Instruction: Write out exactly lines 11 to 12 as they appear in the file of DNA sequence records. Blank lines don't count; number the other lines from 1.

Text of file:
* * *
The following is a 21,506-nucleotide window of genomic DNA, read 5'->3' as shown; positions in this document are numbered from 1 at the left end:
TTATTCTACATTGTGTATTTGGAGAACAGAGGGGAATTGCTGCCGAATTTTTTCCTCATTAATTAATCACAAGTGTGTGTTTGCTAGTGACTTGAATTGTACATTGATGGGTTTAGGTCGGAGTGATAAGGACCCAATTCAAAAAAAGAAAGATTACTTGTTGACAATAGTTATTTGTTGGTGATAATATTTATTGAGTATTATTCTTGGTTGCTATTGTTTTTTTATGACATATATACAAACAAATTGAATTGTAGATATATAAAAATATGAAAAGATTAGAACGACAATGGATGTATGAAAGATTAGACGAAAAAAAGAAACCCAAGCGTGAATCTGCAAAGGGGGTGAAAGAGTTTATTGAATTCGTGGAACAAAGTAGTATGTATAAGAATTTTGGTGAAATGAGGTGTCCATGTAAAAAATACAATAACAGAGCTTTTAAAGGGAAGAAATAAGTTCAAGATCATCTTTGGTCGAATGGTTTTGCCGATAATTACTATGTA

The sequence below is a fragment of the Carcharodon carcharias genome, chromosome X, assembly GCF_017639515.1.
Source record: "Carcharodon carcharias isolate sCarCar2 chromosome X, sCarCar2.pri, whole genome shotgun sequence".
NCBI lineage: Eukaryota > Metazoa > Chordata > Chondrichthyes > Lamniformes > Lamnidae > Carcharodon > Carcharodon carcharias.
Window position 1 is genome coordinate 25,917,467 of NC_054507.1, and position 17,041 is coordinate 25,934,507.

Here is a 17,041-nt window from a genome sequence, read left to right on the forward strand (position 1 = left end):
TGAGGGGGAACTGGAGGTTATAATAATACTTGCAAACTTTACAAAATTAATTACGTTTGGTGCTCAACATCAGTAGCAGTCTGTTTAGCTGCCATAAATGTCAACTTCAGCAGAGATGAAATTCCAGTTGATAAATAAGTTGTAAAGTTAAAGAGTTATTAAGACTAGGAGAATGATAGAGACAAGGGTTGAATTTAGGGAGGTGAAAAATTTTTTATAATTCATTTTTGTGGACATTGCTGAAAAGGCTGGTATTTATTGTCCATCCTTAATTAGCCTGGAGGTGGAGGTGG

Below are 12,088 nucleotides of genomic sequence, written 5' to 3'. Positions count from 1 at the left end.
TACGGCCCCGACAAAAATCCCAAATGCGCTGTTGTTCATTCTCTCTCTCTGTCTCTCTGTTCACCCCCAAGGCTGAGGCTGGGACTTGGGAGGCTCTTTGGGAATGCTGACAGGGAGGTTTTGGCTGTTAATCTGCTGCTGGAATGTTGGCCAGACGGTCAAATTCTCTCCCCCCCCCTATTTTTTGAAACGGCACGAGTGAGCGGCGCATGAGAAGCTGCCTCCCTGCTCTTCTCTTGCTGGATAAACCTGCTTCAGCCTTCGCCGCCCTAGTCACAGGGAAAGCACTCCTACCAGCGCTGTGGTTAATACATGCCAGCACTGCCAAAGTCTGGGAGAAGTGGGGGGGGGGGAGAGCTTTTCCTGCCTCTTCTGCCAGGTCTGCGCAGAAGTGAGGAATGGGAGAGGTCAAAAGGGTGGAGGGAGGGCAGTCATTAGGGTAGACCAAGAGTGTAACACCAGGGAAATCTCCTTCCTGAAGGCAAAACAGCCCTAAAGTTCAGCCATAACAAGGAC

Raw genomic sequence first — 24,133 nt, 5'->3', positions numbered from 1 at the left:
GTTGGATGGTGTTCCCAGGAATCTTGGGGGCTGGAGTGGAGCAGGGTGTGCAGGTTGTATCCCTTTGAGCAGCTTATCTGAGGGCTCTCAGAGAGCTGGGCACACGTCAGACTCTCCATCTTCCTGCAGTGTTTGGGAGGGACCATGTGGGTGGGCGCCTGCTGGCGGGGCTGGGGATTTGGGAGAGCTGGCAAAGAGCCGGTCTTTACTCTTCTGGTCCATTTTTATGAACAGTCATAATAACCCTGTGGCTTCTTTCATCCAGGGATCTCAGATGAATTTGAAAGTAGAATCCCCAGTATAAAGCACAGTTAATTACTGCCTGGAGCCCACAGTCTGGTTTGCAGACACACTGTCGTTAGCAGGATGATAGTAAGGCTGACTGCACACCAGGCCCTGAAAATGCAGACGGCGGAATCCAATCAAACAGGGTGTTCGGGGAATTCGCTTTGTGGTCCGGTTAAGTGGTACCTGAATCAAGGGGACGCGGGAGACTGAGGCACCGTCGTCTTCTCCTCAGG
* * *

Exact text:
Raw genomic sequence first — 24,133 nt, 5'->3', positions numbered from 1 at the left:
GTTGGATGGTGTTCCCAGGAATCTTGGGGGCTGGAGTGGAGCAGGGTGTGCAGGTTGTATCCCTTTGAGCAGCTTATCTGAGGGCTCTCAGAGAGCTGGGCACACGTCAGACTCTCCATCTTCCTGCAGTGTTTGGGAGGGACCATGTGGGTGGGCGCCTGCTGGCGGGGCTGGGGATTTGGGAGAGCTGGCAAAGAGCCGGTCTTTACTCTTCTGGTCCATTTTTATGAACAGTCATAATAACCCTGTGGCTTCTTTCATCCAGGGATCTCAGATGAATTTGAAAGTAGAATCCCCAGTATAAAGCACAGTTAATTACTGCCTGGAGCCCACAGTCTGGTTTGCAGACACACTGTCGTTAGCAGGATGATAGTAAGGCTGACTGCACACCAGGCCCTGAAAATGCAGACGGCGGAATCCAATCAAACAGGGTGTTCGGGGAATTCGCTTTGTGGTCCGGTTAAGTGGTACCTGAATCAAGGGGACGCGGGAGACTGAGGCACCGTCGTCTTCTCCTCAGG